Through my journey of Caregiving Burnout, I have experienced more than ever before the promise of 2 Corinthians 12:9: God’s power being made perfect through my utter weakness.

Lauren D Crow

Transcript:

Hey friends! Welcome to Self Care and Soul Care for the Caregiver! I am Lauren Crow, one of your co-hosts, and I am so grateful to be spending a few minutes with you today! This community of caregivers is so life-giving to me and I adore being able to connect with you in this way! So, wherever you are listening today I pray this episode is encouraging to you and meets you right where you are in your caregiving journey.

This is episode 84 and in this episode, I am going to share something that I did not originally plan on sharing. In fact, I did not know if I would ever really discuss this in-depth publically, but definitely not this soon. However, I have felt this gnawing at my heart that I am not alone in this and I desire for you if you are walking through this or may in the future, to know that you are not alone. And perhaps for some, this will put language around something you have not been able to exactly pinpoint yet and be a helpful companion in processing it.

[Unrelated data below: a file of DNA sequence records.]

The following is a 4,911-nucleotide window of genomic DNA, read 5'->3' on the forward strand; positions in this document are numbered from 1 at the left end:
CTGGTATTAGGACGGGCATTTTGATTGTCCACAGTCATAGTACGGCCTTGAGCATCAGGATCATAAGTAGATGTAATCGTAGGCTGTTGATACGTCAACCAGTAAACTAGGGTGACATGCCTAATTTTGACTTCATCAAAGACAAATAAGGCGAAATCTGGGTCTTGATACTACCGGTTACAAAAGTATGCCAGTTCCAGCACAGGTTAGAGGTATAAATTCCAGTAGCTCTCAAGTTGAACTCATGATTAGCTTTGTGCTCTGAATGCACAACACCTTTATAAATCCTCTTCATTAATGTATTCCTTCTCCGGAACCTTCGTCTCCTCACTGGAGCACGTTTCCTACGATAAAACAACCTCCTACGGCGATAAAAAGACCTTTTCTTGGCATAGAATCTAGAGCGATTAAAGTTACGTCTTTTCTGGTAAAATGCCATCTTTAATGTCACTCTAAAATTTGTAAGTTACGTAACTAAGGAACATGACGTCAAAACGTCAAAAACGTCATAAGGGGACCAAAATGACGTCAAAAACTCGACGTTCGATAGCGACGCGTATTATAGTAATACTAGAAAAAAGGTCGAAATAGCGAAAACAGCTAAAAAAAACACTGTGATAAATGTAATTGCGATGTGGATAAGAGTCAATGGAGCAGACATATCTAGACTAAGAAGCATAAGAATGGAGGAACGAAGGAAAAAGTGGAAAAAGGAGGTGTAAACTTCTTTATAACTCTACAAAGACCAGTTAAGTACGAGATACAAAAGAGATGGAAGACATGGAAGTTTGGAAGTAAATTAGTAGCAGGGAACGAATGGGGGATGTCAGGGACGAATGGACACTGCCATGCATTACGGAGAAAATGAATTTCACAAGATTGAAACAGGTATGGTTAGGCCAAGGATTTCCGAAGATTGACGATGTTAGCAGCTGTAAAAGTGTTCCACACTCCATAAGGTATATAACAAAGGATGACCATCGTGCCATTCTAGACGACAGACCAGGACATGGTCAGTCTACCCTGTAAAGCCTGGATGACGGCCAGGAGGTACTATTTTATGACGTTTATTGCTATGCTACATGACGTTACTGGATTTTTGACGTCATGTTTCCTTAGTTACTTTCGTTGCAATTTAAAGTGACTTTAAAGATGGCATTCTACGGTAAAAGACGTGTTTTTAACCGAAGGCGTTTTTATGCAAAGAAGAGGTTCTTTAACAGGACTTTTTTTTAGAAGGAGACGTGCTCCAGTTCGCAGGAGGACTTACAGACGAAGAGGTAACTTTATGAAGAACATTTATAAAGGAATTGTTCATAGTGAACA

Today, I am sharing my experience with Caregiver Burnout and how I am recovering from it. Now, I don’t use the term, Caregiver Burnout, lightly just like I would not use a term like Autism lightly. There is a huge difference between stressed out and anxious, which is difficult enough, and Caregiver Burnout. In order to prevent this episode from being very long, I am only giving a snapshot, or an overview of what led up to my Caregiver Burnout, what that looked like for me, and what the recovery process has looked like so far.